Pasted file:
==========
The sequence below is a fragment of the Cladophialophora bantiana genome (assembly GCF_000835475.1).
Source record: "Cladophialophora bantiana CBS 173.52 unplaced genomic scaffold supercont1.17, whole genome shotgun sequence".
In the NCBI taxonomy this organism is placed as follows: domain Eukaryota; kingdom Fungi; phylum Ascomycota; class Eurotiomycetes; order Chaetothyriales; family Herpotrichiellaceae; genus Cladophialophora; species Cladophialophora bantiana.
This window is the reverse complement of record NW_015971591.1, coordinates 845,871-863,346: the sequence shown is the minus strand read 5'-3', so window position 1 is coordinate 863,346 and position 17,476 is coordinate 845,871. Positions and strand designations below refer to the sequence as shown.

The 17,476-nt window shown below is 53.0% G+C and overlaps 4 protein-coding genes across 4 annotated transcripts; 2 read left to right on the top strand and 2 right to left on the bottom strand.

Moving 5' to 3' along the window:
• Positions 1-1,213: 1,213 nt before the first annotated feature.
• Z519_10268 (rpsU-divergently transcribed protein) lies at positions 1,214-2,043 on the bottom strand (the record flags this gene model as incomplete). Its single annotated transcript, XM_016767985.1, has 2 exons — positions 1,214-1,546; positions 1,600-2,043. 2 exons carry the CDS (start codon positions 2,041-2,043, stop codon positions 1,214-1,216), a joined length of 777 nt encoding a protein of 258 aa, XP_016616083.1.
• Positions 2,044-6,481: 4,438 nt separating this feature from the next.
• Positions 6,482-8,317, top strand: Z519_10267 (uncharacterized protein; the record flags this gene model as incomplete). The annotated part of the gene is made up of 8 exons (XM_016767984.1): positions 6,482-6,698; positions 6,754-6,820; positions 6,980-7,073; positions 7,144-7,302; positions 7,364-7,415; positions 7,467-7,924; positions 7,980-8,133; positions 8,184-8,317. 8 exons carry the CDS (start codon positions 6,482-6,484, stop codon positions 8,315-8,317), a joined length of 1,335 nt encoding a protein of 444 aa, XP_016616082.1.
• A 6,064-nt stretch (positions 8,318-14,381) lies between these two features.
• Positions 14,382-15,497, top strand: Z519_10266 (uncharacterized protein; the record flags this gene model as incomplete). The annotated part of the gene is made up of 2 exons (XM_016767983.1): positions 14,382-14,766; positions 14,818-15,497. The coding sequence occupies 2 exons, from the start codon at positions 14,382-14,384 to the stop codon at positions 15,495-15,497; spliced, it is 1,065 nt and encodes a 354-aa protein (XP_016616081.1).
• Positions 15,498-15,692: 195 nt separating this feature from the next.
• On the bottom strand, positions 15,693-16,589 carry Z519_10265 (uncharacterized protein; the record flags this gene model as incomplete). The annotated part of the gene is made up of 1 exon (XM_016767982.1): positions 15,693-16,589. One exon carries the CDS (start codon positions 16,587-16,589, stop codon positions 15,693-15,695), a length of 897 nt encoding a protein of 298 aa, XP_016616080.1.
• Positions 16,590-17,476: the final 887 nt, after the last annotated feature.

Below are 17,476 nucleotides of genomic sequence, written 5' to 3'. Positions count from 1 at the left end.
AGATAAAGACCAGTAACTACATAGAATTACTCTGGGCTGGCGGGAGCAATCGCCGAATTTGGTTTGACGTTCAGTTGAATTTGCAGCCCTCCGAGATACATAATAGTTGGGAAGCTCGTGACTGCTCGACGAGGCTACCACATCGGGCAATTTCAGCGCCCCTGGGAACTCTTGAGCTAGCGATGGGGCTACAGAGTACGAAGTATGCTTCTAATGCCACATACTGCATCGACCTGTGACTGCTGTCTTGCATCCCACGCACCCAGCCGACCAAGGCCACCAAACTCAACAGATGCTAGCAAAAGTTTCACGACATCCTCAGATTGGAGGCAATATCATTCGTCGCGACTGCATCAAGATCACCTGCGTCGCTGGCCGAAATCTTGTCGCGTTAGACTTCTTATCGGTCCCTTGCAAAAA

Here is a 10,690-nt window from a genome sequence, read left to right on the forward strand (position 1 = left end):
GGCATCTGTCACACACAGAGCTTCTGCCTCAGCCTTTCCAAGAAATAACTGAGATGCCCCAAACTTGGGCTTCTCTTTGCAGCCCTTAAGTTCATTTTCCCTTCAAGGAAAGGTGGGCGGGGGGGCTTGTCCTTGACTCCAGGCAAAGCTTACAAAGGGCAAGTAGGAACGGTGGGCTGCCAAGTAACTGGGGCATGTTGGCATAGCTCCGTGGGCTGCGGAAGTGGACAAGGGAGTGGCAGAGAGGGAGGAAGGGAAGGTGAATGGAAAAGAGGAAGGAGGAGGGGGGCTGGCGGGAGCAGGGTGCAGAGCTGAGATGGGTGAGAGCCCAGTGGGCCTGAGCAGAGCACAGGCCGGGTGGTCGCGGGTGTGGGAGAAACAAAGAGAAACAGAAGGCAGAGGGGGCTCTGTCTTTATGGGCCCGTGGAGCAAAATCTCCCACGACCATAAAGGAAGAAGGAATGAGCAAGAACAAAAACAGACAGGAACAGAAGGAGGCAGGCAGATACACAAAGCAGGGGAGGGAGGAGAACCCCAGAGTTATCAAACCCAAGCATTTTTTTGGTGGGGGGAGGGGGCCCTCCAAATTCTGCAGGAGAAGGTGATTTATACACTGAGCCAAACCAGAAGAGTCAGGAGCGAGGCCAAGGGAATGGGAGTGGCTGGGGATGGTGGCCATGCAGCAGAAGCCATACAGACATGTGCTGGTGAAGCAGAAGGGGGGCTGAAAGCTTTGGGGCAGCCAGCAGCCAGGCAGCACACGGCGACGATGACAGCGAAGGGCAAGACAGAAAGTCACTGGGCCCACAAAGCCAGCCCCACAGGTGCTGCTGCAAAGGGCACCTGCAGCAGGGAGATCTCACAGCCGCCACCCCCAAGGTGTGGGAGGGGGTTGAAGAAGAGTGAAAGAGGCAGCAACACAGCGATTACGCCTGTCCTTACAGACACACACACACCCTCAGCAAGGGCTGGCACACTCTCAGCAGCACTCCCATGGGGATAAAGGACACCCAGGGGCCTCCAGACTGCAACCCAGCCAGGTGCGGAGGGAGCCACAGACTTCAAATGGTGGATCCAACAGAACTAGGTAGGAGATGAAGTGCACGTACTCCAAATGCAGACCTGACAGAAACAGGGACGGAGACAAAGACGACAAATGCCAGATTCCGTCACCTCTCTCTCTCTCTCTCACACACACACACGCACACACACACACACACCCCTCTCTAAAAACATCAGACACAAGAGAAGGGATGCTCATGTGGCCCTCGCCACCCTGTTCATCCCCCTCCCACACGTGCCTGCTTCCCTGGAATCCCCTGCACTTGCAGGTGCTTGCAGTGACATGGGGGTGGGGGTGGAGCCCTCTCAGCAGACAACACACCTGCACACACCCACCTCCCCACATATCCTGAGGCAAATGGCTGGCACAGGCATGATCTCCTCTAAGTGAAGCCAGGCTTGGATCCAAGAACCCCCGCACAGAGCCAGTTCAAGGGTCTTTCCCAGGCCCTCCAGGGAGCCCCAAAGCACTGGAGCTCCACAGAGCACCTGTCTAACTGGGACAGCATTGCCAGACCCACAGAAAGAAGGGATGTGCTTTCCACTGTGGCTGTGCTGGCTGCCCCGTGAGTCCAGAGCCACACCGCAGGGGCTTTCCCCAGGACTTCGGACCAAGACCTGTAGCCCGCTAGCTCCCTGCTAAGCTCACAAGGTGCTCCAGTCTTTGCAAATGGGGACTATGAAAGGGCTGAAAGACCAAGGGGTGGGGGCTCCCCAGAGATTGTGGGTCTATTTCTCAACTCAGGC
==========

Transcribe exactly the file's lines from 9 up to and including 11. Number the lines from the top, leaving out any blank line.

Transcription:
• Positions 2,044-6,481: 4,438 nt separating this feature from the next.
• Positions 6,482-8,317, top strand: Z519_10267 (uncharacterized protein; the record flags this gene model as incomplete). The annotated part of the gene is made up of 8 exons (XM_016767984.1): positions 6,482-6,698; positions 6,754-6,820; positions 6,980-7,073; positions 7,144-7,302; positions 7,364-7,415; positions 7,467-7,924; positions 7,980-8,133; positions 8,184-8,317. 8 exons carry the CDS (start codon positions 6,482-6,484, stop codon positions 8,315-8,317), a joined length of 1,335 nt encoding a protein of 444 aa, XP_016616082.1.
• A 6,064-nt stretch (positions 8,318-14,381) lies between these two features.